Workshop Wednesdays - Fitting a Shooting Handle archive

Wednesday 16 July 2014

The Editor completes the restoration of his jack plane

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When I acquired my Record T5 technical jack plane and restored it, I was well aware it had lost its 'shooting' handle like most of them do. This simple attachment is essential if you shoot end grain, as it makes the operation much more comfortable and effective. So I decided to make one, except I happened to have a redundant ash (Fraxinus excelsior) file handle. It was a similar shape to the original and I decided I could fit it with a bit of studding so it would screw into the plane side. You can do the same thing with any standard No.5 jack plane too.

STEP 1

It is easier to find modern metric threaded bolts than old imperial sizes. I used the thread gauge from my tap and die set to select a 6mm diameter bolt. Held in an engineer's vice, the head was cut off and the end filed smooth.

STEP 2

For safety, the frog assembly is removed. A 5.5mm drill was used to open up the original tapping. If you are working on virgin metal, mount the body in a drill press after using a metal punch to mark over where the rear frog support casting is. Drill deep enough to allow the tap in to do its job.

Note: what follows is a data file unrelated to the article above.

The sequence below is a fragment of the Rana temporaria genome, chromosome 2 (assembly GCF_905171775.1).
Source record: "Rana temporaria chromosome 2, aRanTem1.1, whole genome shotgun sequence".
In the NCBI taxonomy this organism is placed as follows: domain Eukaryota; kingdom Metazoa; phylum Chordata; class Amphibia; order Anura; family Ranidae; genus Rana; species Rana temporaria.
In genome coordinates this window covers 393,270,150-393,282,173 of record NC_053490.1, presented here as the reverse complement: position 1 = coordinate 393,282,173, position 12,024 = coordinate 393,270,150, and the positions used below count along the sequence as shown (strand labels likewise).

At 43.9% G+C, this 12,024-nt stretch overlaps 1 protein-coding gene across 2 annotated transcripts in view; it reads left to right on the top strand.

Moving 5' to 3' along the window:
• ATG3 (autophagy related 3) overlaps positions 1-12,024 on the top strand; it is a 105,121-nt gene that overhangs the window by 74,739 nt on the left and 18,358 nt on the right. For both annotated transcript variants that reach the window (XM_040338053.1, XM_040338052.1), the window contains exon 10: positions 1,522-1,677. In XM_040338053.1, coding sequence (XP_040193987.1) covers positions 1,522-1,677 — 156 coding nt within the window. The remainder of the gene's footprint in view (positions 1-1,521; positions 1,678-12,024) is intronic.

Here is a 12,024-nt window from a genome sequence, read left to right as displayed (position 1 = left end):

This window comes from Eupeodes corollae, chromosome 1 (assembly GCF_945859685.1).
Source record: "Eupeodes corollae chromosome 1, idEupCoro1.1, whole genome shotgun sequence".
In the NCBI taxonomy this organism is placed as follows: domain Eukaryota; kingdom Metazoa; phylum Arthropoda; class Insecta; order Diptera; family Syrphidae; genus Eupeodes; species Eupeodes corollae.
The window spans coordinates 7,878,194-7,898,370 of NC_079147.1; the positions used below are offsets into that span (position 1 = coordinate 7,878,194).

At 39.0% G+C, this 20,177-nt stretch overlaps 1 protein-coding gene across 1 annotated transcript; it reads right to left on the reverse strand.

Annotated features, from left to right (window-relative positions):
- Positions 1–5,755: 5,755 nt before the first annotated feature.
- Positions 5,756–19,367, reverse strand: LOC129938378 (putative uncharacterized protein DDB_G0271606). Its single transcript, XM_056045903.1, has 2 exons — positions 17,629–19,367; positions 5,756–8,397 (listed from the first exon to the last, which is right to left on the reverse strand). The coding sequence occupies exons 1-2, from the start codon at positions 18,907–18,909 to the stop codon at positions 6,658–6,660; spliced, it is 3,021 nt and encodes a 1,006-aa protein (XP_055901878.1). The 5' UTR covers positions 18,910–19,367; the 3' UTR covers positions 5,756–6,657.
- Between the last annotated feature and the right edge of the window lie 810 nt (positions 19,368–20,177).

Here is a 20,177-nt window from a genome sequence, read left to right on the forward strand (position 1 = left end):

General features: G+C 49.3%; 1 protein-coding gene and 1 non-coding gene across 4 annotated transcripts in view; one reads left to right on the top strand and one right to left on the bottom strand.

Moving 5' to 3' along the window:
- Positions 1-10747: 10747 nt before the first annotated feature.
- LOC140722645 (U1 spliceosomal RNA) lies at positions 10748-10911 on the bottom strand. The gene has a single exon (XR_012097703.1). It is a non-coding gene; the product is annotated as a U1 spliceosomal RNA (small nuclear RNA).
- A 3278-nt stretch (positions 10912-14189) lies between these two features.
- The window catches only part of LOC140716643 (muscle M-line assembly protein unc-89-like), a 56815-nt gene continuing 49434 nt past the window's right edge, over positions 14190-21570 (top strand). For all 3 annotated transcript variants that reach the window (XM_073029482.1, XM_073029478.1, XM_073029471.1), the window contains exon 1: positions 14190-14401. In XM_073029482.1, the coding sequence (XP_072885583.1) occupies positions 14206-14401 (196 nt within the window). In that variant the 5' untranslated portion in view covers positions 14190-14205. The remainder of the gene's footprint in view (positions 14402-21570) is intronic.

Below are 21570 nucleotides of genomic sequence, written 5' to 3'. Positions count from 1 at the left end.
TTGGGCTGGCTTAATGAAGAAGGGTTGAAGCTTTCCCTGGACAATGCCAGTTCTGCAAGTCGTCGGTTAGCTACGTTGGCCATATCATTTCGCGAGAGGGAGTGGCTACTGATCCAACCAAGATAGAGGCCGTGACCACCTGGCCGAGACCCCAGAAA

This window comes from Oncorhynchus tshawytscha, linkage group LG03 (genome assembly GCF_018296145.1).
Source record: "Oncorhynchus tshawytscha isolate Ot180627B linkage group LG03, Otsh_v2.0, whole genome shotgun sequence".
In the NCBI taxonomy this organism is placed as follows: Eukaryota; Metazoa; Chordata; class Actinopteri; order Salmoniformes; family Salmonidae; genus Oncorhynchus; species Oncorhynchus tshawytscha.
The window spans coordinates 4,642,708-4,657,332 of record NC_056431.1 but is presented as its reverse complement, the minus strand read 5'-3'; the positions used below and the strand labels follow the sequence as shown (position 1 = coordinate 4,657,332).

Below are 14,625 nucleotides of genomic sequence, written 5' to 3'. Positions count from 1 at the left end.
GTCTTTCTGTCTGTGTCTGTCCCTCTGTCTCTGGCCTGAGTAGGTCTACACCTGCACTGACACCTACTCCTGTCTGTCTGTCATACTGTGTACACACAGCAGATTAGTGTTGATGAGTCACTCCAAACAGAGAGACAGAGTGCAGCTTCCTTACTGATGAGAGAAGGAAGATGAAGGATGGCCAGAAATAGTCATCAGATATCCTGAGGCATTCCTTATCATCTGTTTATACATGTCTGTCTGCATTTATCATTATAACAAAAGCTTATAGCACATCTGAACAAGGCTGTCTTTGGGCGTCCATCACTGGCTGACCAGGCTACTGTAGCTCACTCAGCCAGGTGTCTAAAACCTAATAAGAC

STEP 3

The 6mm tap is pushed tightly against the hole to encourage it to bite. Keep the tap upright and do a series of half turns clockwise; each followed by a half turn anti-clockwise going deeper as it enters the hole; this action breaks the iron that is being cut by the tap and allows it to escape.

STEP 4

A snail countersink is used to gently smooth the entry to the hole so there is no rough standing edge. This is essential or the plane sides will catch and score other surfaces.

STEP 5

This old file handle had a tang hole which needed to be drilled out with a 5mm or 5.5mm drill bit. Then the tap was run into the hole to help the stud to wind into the hole easily.

STEP 6

The stud was clamped in the vice and plenty of two-part epoxy resin dribbled into the hole in the handle then wound onto the thread fully and allowed to set. A little too much thread still projected, so I cut off the excess.

STEP 7

A card scraper was used to clean off the worst muck from the handle, then lightly sanded. Three coats of hard wax oil give it a 'character' finish.

STEP 8

Now shooting end grain is much easier!


Briony Darnley

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anthony bailey , Workshop Wednesdays